The Air France jet which crashed on a flight from Rio de Janeiro in 2009 took a full three and a half minutes to plunge into the Atlantic after the engine stalled. 288 people on board the Air France flight died after the plane hit the ocean at the speed of 180 feet a second after a terrifying three-minute plummet from the sky.

Flight 447 malfunctioned in a heavy storm en route from Rio, killing everyone on board.

Details of the tragic Air France crash emerged today after data from the plane’s recently retrieved black box flight recorders was analysed by experts.

France’s accident investigation office, the Bureau d’Enquêtes et d’Analyses revealed that the pilot was on a break when engines of the Air France jet began to fail.  Co-pilots battled to keep the flight in the air but the engines stalled and Flight 477 plummeted into the Atlantic Ocean.

crew members of the Brazilian Frigate 'Constituicao' on June 7, 2009 recovering debris from Air France flight 447
Crew members of a Brazilian Frigate recover debris from Air France flight 447 on on June 7, 2009.

 According to reports, pilot Marc Dubois had been taking a break when a co-pilot reported heavy turbulence and told passengers to fasten their seatbelts.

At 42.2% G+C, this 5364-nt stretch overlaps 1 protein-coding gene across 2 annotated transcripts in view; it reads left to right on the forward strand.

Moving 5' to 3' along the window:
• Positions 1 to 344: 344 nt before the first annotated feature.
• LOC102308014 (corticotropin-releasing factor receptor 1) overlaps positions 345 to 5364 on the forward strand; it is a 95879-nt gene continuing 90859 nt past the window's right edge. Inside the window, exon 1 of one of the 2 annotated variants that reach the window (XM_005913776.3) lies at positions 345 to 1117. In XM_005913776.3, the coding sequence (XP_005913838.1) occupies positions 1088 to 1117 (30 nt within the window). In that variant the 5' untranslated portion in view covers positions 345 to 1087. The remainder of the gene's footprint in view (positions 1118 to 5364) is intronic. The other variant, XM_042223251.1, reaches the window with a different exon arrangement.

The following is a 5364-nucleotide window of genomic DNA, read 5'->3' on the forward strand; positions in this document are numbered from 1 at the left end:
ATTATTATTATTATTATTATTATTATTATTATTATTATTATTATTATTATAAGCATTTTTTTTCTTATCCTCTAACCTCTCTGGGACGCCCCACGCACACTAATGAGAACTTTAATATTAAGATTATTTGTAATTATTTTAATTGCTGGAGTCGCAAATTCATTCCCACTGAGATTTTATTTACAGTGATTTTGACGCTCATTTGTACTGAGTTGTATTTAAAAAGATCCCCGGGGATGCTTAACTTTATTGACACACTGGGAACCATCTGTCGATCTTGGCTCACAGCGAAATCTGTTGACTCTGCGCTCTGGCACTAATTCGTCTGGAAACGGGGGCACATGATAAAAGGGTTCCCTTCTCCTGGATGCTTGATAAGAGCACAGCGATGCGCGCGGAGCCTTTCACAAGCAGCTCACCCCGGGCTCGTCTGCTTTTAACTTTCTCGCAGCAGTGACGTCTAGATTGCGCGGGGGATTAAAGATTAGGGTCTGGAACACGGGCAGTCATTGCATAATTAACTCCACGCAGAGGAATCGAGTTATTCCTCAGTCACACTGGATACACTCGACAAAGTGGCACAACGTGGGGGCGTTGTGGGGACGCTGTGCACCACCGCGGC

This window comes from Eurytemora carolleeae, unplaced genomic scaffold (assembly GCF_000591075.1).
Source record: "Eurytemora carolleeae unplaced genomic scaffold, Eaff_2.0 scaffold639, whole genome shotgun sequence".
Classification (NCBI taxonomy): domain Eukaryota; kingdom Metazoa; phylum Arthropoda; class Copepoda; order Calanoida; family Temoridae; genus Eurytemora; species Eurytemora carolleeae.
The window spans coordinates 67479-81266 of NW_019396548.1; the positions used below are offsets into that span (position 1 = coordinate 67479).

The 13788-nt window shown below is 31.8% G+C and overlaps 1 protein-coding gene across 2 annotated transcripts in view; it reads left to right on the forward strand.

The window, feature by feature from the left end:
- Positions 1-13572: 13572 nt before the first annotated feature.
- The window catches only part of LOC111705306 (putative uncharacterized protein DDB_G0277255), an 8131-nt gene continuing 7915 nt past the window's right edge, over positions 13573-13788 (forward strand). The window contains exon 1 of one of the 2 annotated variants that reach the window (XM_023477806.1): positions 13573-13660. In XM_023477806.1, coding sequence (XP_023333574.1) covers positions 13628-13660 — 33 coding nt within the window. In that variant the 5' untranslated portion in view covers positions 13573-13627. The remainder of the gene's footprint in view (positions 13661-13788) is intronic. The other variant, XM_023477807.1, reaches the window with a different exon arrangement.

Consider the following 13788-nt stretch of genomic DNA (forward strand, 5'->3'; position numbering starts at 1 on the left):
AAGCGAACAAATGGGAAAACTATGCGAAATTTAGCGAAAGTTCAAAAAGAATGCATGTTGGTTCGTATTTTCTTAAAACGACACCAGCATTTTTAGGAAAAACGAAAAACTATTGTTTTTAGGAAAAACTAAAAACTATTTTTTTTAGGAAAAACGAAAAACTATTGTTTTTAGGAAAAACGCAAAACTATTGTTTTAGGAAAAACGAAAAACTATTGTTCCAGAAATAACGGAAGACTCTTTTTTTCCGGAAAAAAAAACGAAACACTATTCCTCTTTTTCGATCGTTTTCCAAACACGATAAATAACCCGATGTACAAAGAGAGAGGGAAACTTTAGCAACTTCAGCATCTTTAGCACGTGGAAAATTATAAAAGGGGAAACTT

Less than two minutes after the autopilot cut out Dubois returned to the cockpit. However it appears that he did not resume control of the plane, leaving the flying to his co-pilots.

The junior pilot tried to fly above the growing storm, but the Air France flight began to plunge towards the ocean.

As alarms went off due to the plane’s stalled engine, Flight 477 crashed into the ocean, killing all aboard.

A principal theory for the cause of the crash is that the jet’s speed probes iced up, resulting in faulty data and setting off the chain of disastrous events.

Air France and Airbus is facing manslaughter charges following the crash, and an investigation led by Paris judges is under way.

The wreckage of the plane – including the black boxes – was discovered two-and-a-half miles under the sea after a search of 10,000 sq km of sea floor.